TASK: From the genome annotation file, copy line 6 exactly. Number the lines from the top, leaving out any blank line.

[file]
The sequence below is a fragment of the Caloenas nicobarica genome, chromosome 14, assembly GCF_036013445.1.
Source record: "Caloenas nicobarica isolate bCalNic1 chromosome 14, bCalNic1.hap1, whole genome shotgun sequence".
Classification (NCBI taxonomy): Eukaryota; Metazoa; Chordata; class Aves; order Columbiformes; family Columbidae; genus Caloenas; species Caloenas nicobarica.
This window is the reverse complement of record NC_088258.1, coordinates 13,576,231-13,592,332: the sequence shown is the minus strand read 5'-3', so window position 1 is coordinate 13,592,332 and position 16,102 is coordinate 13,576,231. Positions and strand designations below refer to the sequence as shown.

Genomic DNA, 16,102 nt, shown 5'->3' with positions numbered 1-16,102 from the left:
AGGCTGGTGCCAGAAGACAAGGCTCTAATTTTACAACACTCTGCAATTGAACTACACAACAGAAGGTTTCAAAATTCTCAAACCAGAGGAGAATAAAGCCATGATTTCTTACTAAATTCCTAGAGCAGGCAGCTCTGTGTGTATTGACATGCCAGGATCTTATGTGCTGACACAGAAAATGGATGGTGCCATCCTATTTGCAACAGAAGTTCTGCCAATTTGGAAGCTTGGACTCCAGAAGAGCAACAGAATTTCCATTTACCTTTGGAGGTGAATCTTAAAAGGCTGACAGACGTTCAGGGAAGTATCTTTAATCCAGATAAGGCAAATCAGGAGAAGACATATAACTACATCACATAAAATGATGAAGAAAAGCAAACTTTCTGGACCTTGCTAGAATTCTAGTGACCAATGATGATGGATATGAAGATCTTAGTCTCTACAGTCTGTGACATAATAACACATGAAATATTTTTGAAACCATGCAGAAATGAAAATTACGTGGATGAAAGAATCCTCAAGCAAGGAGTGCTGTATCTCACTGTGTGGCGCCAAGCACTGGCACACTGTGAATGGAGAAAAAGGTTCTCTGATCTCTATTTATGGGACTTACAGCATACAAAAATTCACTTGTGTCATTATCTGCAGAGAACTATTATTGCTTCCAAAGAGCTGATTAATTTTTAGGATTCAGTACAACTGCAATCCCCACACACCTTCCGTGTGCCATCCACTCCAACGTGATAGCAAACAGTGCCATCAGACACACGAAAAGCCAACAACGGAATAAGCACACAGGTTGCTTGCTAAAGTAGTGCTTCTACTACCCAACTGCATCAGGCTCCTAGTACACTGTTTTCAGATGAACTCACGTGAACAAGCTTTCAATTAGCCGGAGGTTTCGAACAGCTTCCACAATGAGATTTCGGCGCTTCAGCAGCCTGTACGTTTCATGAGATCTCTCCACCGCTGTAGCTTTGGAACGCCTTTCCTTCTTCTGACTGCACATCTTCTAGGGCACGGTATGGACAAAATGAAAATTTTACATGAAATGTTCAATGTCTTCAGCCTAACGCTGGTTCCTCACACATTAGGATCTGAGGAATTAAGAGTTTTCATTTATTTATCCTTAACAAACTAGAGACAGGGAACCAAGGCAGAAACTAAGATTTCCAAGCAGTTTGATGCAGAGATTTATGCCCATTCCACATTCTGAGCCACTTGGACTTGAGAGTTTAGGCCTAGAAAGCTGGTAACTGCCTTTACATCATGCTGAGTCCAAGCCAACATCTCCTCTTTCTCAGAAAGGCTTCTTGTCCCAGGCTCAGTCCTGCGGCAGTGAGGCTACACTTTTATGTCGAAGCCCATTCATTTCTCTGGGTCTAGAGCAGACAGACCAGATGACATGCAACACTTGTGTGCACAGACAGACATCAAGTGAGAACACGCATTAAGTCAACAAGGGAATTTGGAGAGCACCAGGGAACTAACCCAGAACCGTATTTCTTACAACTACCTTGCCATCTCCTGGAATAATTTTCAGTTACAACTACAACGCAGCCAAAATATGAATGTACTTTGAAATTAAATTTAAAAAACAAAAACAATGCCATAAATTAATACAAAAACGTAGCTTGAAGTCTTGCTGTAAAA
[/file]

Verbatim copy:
AGGCTGGTGCCAGAAGACAAGGCTCTAATTTTACAACACTCTGCAATTGAACTACACAACAGAAGGTTTCAAAATTCTCAAACCAGAGGAGAATAAAGCCATGATTTCTTACTAAATTCCTAGAGCAGGCAGCTCTGTGTGTATTGACATGCCAGGATCTTATGTGCTGACACAGAAAATGGATGGTGCCATCCTATTTGCAACAGAAGTTCTGCCAATTTGGAAGCTTGGACTCCAGAAGAGCAACAGAATTTCCATTTACCTTTGGAGGTGAATCTTAAAAGGCTGACAGACGTTCAGGGAAGTATCTTTAATCCAGATAAGGCAAATCAGGAGAAGACATATAACTACATCACATAAAATGATGAAGAAAAGCAAACTTTCTGGACCTTGCTAGAATTCTAGTGACCAATGATGATGGATATGAAGATCTTAGTCTCTACAGTCTGTGACATAATAACACATGAAATATTTTTGAAACCATGCAGAAATGAAAATTACGTGGATGAAAGAATCCTCAAGCAAGGAGTGCTGTATCTCACTGTGTGGCGCCAAGCACTGGCACACTGTGAATGGAGAAAAAGGTTCTCTGATCTCTATTTATGGGACTTACAGCATACAAAAATTCACTTGTGTCATTATCTGCAGAGAACTATTATTGCTTCCAAAGAGCTGATTAATTTTTAGGATTCAGTACAACTGCAATCCCCACACACCTTCCGTGTGCCATCCACTCCAACGTGATAGCAAACAGTGCCATCAGACACACGAAAAGCCAACAACGGAATAAGCACACAGGTTGCTTGCTAAAGTAGTGCTTCTACTACCCAACTGCATCAGGCTCCTAGTACACTGTTTTCAGATGAACTCACGTGAACAAGCTTTCAATTAGCCGGAGGTTTCGAACAGCTTCCACAATGAGATTTCGGCGCTTCAGCAGCCTGTACGTTTCATGAGATCTCTCCACCGCTGTAGCTTTGGAACGCCTTTCCTTCTTCTGACTGCACATCTTCTAGGGCACGGTATGGACAAAATGAAAATTTTACATGAAATGTTCAATGTCTTCAGCCTAACGCTGGTTCCTCACACATTAGGATCTGAGGAATTAAGAGTTTTCATTTATTTATCCTTAACAAACTAGAGACAGGGAACCAAGGCAGAAACTAAGATTTCCAAGCAGTTTGATGCAGAGATTTATGCCCATTCCACATTCTGAGCCACTTGGACTTGAGAGTTTAGGCCTAGAAAGCTGGTAACTGCCTTTACATCATGCTGAGTCCAAGCCAACATCTCCTCTTTCTCAGAAAGGCTTCTTGTCCCAGGCTCAGTCCTGCGGCAGTGAGGCTACACTTTTATGTCGAAGCCCATTCATTTCTCTGGGTCTAGAGCAGACAGACCAGATGACATGCAACACTTGTGTGCACAGACAGACATCAAGTGAGAACACGCATTAAGTCAACAAGGGAATTTGGAGAGCACCAGGGAACTAACCCAGAACCGTATTTCTTACAACTACCTTGCCATCTCCTGGAATAATTTTCAGTTACAACTACAACGCAGCCAAAATATGAATGTACTTTGAAATTAAATTTAAAAAACAAAAACAATGCCATAAATTAATACAAAAACGTAGCTTGAAGTCTTGCTGTAAAA